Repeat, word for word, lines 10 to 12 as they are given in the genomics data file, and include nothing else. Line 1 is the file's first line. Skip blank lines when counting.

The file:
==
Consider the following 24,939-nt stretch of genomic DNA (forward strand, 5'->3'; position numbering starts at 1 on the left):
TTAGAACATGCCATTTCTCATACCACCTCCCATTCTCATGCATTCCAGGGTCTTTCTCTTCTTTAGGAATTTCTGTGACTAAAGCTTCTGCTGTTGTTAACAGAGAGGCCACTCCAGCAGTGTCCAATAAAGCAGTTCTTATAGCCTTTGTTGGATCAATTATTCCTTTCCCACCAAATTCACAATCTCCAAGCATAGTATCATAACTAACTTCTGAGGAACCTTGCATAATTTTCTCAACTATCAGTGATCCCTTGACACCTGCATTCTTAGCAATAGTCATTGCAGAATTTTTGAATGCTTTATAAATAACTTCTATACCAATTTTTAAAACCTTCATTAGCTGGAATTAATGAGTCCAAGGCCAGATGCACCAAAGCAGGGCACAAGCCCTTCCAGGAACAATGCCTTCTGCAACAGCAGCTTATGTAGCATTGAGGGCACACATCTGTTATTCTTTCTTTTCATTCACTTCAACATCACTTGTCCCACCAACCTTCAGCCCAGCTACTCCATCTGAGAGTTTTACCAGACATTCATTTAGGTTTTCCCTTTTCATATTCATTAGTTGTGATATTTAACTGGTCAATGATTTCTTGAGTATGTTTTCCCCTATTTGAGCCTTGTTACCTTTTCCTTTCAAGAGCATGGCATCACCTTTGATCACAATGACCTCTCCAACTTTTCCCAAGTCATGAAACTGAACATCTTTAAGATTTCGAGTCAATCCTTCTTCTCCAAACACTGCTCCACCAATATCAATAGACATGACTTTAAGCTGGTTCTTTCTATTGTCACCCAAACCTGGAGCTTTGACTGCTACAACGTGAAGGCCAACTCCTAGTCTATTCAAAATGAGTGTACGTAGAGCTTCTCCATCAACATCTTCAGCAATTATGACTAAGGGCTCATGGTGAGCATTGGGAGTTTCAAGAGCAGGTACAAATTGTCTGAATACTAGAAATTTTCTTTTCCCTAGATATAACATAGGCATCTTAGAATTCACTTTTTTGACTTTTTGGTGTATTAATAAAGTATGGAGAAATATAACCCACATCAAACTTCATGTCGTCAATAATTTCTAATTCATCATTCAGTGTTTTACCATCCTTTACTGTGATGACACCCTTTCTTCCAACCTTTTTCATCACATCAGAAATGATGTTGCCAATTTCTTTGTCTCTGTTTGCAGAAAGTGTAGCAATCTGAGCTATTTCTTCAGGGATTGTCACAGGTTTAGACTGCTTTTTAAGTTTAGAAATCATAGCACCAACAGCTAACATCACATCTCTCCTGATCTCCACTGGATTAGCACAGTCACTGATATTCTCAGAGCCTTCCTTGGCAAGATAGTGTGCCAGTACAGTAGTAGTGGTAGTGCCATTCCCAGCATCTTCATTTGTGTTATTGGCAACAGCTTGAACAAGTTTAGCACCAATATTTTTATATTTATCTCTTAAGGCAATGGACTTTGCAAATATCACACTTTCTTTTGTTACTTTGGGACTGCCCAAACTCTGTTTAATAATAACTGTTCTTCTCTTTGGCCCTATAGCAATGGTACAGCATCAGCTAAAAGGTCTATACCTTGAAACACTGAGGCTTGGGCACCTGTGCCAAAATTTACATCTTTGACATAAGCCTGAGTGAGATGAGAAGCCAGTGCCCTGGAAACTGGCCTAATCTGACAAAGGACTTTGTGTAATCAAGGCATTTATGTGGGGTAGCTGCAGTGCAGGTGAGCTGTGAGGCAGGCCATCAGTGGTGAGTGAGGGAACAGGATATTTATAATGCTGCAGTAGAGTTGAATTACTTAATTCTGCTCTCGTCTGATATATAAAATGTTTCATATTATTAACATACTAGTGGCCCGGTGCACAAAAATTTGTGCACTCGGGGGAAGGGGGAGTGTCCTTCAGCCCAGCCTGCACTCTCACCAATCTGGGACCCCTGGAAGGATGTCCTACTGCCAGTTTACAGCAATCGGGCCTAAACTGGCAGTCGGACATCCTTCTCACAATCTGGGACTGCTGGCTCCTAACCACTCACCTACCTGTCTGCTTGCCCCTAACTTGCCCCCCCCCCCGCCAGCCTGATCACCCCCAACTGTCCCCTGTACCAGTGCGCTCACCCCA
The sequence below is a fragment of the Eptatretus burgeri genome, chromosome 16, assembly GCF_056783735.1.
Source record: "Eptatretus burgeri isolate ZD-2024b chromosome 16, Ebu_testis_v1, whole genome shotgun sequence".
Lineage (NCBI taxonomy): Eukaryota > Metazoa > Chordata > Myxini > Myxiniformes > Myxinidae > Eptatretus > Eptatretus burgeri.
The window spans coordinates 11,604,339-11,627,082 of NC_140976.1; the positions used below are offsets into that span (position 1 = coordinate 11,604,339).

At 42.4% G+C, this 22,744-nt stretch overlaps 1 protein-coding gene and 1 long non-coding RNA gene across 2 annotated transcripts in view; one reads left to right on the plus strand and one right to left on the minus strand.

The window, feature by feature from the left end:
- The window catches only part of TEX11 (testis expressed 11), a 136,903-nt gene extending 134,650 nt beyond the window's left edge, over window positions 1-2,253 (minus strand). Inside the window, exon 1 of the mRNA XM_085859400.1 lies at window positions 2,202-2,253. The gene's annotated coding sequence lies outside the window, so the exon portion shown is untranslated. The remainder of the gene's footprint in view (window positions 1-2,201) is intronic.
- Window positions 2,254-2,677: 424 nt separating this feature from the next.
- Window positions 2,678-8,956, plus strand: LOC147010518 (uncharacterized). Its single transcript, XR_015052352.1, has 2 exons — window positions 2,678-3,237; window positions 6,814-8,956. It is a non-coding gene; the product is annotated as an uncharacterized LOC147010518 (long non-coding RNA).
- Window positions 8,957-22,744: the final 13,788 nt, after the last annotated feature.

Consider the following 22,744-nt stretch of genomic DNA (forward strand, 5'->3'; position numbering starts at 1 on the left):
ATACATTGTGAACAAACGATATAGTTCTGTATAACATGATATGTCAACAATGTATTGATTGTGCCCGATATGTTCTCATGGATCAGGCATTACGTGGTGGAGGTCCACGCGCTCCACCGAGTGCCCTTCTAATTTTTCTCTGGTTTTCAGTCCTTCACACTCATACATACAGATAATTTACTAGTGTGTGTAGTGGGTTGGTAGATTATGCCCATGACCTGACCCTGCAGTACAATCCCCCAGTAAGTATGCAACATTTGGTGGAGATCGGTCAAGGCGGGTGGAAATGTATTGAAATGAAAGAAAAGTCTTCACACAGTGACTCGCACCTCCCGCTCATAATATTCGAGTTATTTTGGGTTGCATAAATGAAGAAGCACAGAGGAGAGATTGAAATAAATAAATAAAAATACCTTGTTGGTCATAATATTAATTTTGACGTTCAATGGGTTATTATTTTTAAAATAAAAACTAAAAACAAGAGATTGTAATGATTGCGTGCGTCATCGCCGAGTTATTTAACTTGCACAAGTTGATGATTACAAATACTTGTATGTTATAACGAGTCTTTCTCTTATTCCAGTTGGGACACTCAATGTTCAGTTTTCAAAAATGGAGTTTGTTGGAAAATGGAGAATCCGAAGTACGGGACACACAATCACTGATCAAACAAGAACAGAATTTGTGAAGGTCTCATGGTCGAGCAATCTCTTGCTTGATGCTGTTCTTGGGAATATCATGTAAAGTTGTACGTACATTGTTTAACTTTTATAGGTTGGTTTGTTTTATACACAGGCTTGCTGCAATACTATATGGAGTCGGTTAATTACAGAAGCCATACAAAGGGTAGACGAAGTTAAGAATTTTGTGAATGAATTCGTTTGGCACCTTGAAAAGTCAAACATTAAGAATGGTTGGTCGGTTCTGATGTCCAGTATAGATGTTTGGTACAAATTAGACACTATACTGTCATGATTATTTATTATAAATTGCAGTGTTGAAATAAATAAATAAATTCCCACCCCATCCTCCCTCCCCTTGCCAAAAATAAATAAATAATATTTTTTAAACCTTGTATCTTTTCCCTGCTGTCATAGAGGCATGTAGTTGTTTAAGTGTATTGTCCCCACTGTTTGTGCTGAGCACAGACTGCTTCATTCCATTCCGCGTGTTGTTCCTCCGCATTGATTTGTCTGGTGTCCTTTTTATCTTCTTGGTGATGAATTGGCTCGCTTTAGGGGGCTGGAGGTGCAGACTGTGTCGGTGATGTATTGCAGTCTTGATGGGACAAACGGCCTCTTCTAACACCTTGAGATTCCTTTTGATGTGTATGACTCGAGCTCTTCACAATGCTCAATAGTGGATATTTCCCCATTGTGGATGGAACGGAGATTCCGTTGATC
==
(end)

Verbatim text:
- Window positions 2,254-2,677: 424 nt separating this feature from the next.
- Window positions 2,678-8,956, plus strand: LOC147010518 (uncharacterized). Its single transcript, XR_015052352.1, has 2 exons — window positions 2,678-3,237; window positions 6,814-8,956. It is a non-coding gene; the product is annotated as an uncharacterized LOC147010518 (long non-coding RNA).
- Window positions 8,957-22,744: the final 13,788 nt, after the last annotated feature.